Just 55 miles northeast of Peach Springs, visitors will find the Hualapai Indian tribe town of Hualapai Hilltop.  This place serves as the trailhead for an 8-mile hike that drops into the Grand Canyon and now-famous 120-foot-tall Havasu Falls, a place which has been on my to-see list for several years now.


The town itself is pretty run-down with the exception of the Indian-run visitor center.


I did find this photo-op worthwhile, though.  This is an old service station dating back to the 1920’s.


A nearby informational sign reads as follows:

Historic John Osterman Gas Station:  This property was listed in the National Register of Historic Places on March 15, 2012. The John Osterman gas station was one of several privately owned and operated businesses in the town of Peach Springs during the 1920s through the 1950s.  The building, constructed by Osterman in 1923, was a vernacular design of poured concrete block and built in the tradition of the “House with Bays” form.  It featured an office resembling a small house and a series of attached garage bays.  The design, in addition to allowing the sale of gasoline and other automotive products, is indicative of the large amount of repair work the station undertook over the years.

It looks like the pumps out front still read $2.99 / gallon which means it wasn’t closed that long ago.



For the next 37 miles, we dodged tumbleweeds and cruised alongside the train tracks as we continued eastbound.  There were several “Burma Shave” roadside sign sequences that I enjoyed.  These types of signs were a huge part of roadside America from 1925 until the 1960’s.  They are small signs spaced at periodic distances alongside the road to advertise a brand of shaving cream. Here are a few of them that Jack and I took note of:

  • Burma Shave
  • Burma Shave

And finally, toward the end of the route:

  • ????

The last stop on this historic drive was in the small town of Seligman, home to fewer than 500 people.  It’s the birthplace of Route 66 (at least they’d like to think so).


When Disney/Pixar was putting together the 2006 film “Cars,” director John Lasseter met with the business owners in Seligman to talk about the town’s history as a stopping point on the Mother Road.  He ended up basing the fictional town of Radiator Springs loosely on Seligman.  To jog your memory, here’s the cast of the film, including star Lightning McQueen.


The grammar Nazi in me wanted to step into this gift shop and tell them they’d spelled “memorabilia” wrong, but I guess a misspelled word here and there is what keeps a place like this even more interesting.


I’d heard of Roadkill Cafe but never knew it actually existed.  Here Jack is standing with the ILX in front of such a place.  The slogan here is “You Kill It, We Grill It.”


Some of Roadkill’s entrees are:

  • Splatter Platter
  • Swirl of Squirrel
  • Big Bagged Stag
  • Highway Hash


Main Street looks a lot like one would expect.  It’s a tourist trap in every way, but I loved it.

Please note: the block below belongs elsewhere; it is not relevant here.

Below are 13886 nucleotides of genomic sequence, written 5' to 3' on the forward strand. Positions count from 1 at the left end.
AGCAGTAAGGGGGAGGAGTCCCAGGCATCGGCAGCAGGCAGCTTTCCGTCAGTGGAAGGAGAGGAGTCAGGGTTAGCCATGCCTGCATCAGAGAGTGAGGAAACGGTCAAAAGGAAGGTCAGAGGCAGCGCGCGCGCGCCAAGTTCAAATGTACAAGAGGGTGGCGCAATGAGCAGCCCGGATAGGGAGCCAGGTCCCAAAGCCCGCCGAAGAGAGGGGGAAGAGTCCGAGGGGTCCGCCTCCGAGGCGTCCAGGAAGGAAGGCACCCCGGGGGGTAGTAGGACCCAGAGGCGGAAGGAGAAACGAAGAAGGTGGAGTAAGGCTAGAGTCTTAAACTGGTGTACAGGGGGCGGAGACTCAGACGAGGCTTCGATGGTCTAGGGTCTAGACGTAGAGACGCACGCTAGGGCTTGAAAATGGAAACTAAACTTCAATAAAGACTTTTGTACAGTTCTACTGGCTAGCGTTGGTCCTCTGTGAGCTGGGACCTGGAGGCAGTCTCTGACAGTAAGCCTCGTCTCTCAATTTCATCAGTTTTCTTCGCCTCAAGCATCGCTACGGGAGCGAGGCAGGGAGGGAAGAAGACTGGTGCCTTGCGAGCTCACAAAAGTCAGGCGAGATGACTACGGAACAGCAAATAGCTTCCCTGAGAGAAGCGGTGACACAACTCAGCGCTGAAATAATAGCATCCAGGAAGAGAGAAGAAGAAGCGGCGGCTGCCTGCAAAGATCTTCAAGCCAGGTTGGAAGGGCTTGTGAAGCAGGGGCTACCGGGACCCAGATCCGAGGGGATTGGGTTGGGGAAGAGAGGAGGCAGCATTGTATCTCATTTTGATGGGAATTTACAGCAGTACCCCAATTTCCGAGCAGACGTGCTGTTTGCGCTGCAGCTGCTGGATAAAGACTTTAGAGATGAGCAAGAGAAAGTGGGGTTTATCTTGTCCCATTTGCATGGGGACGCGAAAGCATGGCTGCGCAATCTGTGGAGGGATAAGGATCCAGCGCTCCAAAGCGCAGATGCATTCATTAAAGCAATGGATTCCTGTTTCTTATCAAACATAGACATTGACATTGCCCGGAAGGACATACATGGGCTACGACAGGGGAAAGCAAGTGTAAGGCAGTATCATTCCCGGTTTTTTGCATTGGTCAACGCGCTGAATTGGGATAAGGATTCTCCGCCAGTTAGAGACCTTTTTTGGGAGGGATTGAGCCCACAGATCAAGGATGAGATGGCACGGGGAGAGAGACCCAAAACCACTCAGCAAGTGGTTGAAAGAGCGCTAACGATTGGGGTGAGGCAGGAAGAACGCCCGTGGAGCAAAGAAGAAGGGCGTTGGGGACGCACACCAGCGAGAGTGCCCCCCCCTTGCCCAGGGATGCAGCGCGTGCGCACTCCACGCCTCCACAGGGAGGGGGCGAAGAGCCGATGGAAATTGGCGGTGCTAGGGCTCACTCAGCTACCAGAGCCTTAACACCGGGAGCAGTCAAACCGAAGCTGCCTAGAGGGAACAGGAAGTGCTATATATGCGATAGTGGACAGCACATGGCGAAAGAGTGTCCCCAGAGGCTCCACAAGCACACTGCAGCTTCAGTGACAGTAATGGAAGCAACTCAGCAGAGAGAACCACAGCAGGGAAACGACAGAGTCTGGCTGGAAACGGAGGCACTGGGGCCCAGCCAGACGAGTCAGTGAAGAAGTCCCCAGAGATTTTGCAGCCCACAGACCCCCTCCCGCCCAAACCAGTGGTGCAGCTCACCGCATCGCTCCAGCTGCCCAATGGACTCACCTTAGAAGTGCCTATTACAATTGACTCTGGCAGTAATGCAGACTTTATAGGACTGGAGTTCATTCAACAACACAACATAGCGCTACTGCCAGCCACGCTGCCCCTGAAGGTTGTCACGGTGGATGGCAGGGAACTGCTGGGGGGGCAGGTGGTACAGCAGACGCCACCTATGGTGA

For me, the most awaited point of interest had arrived:  Snow Cap Drive-In, seen in the background here:


Delgadillo’s Snow Cap Drive-In has greeted motorists for 60 years.  Its founder, Juan Delgadillo, died 9 years ago but the enterprise continues serving up great food AND a great cultural experience for those who make a stop there.  Delgadillo’s son and daughter run the business today.  A 1936 Chevrolet with a Christmas tree attached to the back of it is on permanent display out front (seen at left below).


Where else can you find menu selections like “dead chicken”….


And “cheeseburgers with cheese”?  Truly this place is worth checking out if you’re looking for something offbeat.


Don’t get too comfortable, though, because sleeping in the restroom out back is prohibited.


Inside the Snow Cap, the walls are lined ceiling-to-floor with pictures and business cards from guests who have visited since this place opened in 1953.  I added my business card to the mix.


The line was fairly long but I was determined to sample something off the menu.  Meanwhile, we became acquainted to some of the other visitors.  Most were from other countries!  Snow Cap had a lot of entertaining pictures and signs, including this one about the company’s credit manager, Helen Waite, that took me a few attempts to understand.  Say it out loud a time or two:


These ladies were hilarious.  They have a plastic mustard bottle that they “squirt” at customers and a piece of yellow string comes out the tip.  I thought for sure I’d have mustard all over my shirt when I looked down.  I asked if I could have a small ice cream cone and she brought me a miniature one. Then I asked for a lemonade and she said, “Would you like ice with that?”  I said, “Yes please,” and this is what she came out with:


The jokes kept rolling when she asked if I wanted a “straw” and she handed me a piece of hay instead.  When it was time to get my change back from a $20 bill, she started passing out my change to OTHER CUSTOMERS.  Ha!  We got all that cleared up and headed outside…  via the door with two different handles.  Did I say this place is offbeat?


Jack and I wandered around the backyard of Snow Cap while we enjoyed our vanilla ice cream cones.



That pretty much wrapped up our Route 66 adventures as we soon got on Interstate 40 and took it to Highway 89.  After heading south on Highway 89, we passed through the tiny communities of Paulden and Chino Hills in the 55 miles until we reached Prescott, then we headed over to Interstate 17 via Hwy 89A and then Hwy 69.  I enjoyed rowing the 6-speed ILX through its gears on these back roads.


Later in the evening, I met up with my friends Kevin and Kelvin.  Kevin is the proud new owner of Modern Steel Metallic 2013 Honda Accord EX.  After having driven a Toyota Corolla for 12 years, I nudged Kevin into the Honda dealership and he was really impressed with what the Accord had to offer.  He’s thrilled with his new ride!


We got a few pictures with Kelvin’s 1993 NSX, my 1994 Legend, and Kevin’s 2013 Accord at a parking garage in Scottsdale.


Congrats, Kevin, on joining the Honda family!


Until next time, enjoy!